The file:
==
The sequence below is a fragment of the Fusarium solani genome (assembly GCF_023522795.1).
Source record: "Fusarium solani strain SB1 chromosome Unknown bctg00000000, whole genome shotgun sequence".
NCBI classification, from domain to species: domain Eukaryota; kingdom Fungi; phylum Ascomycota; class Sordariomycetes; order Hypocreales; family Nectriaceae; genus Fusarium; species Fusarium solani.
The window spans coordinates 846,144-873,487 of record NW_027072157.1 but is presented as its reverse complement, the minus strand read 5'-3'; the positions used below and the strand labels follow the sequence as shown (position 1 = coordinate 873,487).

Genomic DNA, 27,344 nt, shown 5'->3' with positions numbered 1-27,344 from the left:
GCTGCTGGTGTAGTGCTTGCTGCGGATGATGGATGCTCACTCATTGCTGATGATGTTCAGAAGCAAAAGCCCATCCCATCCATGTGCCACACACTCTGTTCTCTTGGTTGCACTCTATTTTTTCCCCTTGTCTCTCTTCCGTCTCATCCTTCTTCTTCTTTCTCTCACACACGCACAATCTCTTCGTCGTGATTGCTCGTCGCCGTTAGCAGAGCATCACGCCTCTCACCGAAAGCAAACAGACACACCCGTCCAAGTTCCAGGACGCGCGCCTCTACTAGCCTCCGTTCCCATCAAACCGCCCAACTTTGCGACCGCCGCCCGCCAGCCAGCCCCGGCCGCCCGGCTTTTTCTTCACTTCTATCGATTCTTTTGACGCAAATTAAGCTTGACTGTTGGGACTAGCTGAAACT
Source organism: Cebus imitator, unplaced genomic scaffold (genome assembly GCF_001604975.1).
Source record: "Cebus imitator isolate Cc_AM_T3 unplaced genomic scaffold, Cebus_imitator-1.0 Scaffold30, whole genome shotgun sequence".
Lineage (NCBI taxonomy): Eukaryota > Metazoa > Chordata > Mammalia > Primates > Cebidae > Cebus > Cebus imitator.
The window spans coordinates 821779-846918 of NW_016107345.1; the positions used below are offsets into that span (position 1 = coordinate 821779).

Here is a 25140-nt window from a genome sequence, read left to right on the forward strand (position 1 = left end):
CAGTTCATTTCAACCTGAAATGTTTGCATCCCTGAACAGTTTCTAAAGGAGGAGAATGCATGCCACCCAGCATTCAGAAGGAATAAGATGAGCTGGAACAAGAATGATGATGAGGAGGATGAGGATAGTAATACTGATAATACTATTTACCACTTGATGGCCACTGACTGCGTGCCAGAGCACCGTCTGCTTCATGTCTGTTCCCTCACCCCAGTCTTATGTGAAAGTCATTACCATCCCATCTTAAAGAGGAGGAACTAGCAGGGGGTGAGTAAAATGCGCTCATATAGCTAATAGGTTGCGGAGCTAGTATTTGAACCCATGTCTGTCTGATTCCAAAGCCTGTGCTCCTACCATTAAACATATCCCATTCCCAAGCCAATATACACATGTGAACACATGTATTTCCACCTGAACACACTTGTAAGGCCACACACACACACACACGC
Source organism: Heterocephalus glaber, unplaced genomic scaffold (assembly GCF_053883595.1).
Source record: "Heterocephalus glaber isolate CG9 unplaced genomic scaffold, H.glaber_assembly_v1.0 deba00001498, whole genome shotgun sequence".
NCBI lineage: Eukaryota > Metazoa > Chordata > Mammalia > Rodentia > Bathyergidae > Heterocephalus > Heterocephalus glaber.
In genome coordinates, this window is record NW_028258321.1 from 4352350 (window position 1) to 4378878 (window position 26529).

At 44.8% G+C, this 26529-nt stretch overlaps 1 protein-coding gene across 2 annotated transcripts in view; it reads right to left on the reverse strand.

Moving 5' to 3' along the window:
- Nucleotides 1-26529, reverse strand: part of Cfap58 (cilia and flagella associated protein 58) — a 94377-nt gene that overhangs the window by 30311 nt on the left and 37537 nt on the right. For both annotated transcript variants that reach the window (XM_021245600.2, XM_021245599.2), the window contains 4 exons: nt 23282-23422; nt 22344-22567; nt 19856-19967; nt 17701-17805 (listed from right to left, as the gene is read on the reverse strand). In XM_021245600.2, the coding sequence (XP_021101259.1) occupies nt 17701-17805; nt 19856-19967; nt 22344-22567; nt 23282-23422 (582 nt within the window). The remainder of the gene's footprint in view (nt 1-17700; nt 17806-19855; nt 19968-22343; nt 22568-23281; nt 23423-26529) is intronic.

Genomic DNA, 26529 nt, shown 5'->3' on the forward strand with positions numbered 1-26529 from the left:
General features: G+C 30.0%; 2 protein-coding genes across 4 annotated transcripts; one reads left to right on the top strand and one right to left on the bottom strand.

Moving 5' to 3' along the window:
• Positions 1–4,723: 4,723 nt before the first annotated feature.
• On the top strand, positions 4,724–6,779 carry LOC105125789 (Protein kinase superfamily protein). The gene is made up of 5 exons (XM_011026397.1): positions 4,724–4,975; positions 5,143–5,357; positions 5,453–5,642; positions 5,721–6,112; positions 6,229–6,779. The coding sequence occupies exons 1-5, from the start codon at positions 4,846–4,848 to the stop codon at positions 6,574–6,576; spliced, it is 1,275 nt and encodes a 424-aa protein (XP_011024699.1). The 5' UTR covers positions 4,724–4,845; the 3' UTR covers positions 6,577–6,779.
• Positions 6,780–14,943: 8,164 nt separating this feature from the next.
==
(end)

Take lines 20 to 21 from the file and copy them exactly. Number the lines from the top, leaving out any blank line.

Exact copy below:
Genomic DNA, 26529 nt, shown 5'->3' on the forward strand with positions numbered 1-26529 from the left:
General features: G+C 30.0%; 2 protein-coding genes across 4 annotated transcripts; one reads left to right on the top strand and one right to left on the bottom strand.